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Hood River's craft beer boom

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Articles - February 2013
Monday, January 28, 2013


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Above: Ken Whiteman's strong engineering and entrepreneurial background served him well in helping open Pfriem Family Brewers.
Below: Pfriem offers several glass styles to accommodate their stable of clean, layered beers.
// Photos by Joseph Eastburn
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Despite their common roots and ingredients, each of the area’s breweries provides an experience that little resembles Full Sail. Not only is the delicate, organic, multiyeasted Seizoen from Logsdon Farmhouse Ales impossible to compare and contrast with Double Mountain’s unfiltered, robust India Red Ale or Pfriem’s balanced and clean Belgian Strong Blonde, but their tasting rooms, business plans, personalities and menus all differ starkly from Full Sail’s and from each other. “We all make our own beers,” says Doug Ellenberger, brewer and part owner at Everybody’s Brewing. “We all have our own take on it.”

Locals and tourists can sample a wide swath of the current craft beer market in a few close stops. This allows brewers to work together to provide a broader range of experience without stepping beyond their comfort zones. “I absolutely love that [Pfriem] is doing more Belgian stuff, because it takes the heat off me,” Ellenberger says.

Creating a well-rounded Hood River beer menu is not an intentional collaboration, but the stark differences in brewers’ preferences makes for almost no overlap in taste or style. “When you have a bunch of breweries you can do more unique things,” Pfriem says. He notes that each crafter brews what they would want to drink. Their differing tastes allow them to fill the voids in the market while keeping direct head-to-head competition at bay. It is a far more supportive than competitive market — for now.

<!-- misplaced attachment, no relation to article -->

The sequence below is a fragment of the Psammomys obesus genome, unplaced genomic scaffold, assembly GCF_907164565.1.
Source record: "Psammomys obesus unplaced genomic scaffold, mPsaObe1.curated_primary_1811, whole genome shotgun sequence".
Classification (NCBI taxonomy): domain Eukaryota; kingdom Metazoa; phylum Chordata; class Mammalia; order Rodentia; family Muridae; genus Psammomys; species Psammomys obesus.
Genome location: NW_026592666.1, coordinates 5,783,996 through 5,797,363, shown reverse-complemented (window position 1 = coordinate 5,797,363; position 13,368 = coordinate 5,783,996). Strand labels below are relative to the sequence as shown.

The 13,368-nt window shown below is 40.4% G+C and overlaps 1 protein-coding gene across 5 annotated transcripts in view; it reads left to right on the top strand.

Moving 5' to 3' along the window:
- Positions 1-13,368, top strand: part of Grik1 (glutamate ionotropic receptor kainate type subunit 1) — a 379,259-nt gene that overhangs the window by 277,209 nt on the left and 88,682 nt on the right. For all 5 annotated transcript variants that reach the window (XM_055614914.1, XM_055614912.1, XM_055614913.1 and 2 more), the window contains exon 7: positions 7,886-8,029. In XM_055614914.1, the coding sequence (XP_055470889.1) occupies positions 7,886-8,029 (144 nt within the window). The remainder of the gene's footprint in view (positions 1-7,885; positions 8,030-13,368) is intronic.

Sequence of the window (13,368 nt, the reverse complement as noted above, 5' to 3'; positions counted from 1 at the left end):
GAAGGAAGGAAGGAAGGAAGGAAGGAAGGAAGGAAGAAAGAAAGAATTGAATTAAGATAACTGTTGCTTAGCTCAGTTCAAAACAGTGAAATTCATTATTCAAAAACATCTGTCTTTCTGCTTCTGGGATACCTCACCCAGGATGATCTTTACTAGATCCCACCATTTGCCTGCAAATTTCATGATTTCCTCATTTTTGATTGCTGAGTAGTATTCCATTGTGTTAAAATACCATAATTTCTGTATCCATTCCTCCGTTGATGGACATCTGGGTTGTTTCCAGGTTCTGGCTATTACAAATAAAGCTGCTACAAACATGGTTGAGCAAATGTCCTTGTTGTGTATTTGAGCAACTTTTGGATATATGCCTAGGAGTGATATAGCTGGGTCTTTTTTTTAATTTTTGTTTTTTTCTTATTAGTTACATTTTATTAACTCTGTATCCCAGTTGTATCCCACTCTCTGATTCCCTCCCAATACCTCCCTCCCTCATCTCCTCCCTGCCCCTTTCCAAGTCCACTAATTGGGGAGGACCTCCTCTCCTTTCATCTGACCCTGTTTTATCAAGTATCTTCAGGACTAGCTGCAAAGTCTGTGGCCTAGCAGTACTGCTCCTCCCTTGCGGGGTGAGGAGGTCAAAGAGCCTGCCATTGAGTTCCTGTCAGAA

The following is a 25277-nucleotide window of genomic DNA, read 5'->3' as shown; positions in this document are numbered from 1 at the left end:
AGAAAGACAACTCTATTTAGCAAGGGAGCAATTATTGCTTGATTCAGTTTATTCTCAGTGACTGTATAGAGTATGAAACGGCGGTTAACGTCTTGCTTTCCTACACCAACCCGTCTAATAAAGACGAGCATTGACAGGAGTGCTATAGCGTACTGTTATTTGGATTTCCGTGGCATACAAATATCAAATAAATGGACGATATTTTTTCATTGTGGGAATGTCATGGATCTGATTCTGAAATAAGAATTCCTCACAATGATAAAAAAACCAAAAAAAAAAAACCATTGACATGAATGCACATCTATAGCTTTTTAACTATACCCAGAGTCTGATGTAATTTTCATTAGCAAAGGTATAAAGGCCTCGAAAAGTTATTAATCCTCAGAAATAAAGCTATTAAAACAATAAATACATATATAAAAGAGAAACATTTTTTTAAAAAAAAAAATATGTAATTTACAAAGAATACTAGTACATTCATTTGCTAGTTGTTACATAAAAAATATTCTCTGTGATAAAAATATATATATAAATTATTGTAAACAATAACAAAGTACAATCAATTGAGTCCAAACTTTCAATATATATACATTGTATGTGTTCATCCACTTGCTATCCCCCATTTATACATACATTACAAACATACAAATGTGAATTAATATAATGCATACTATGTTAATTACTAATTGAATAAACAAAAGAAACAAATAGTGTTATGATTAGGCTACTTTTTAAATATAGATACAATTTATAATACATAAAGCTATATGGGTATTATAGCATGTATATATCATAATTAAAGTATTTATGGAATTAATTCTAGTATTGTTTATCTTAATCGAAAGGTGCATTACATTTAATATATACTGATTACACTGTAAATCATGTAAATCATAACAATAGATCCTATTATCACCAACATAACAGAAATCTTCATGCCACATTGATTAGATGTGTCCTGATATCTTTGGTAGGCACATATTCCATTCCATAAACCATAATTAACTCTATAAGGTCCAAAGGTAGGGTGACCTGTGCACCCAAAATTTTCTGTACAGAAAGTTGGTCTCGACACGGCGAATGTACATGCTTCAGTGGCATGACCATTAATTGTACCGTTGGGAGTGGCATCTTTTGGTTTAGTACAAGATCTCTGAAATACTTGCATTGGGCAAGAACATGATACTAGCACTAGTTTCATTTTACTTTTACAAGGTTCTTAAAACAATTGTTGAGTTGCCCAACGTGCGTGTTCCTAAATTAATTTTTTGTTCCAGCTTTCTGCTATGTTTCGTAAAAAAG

Logsdon was the founding brewer at Full Sail after he moved to Hood River in 1985. He may be the clearest example of a brewer doing what he loves the way he wants to do it. In February 2011, Logsdon and his co-op brewery partners launched a farmhouse ale operation out of an old red barn in the sloping mountains that create the Hood River Valley’s eastern border. They are the only brewery with no employees and no pub, yet they aim to brew and distribute 3,000 to 5,000 barrels of organic, elegant and somewhat expensive beer annually throughout the West. After a 200-barrel first year, “We became profitable in the last quarter,” Logsdon says. “Things have worked as expected for the most part.”



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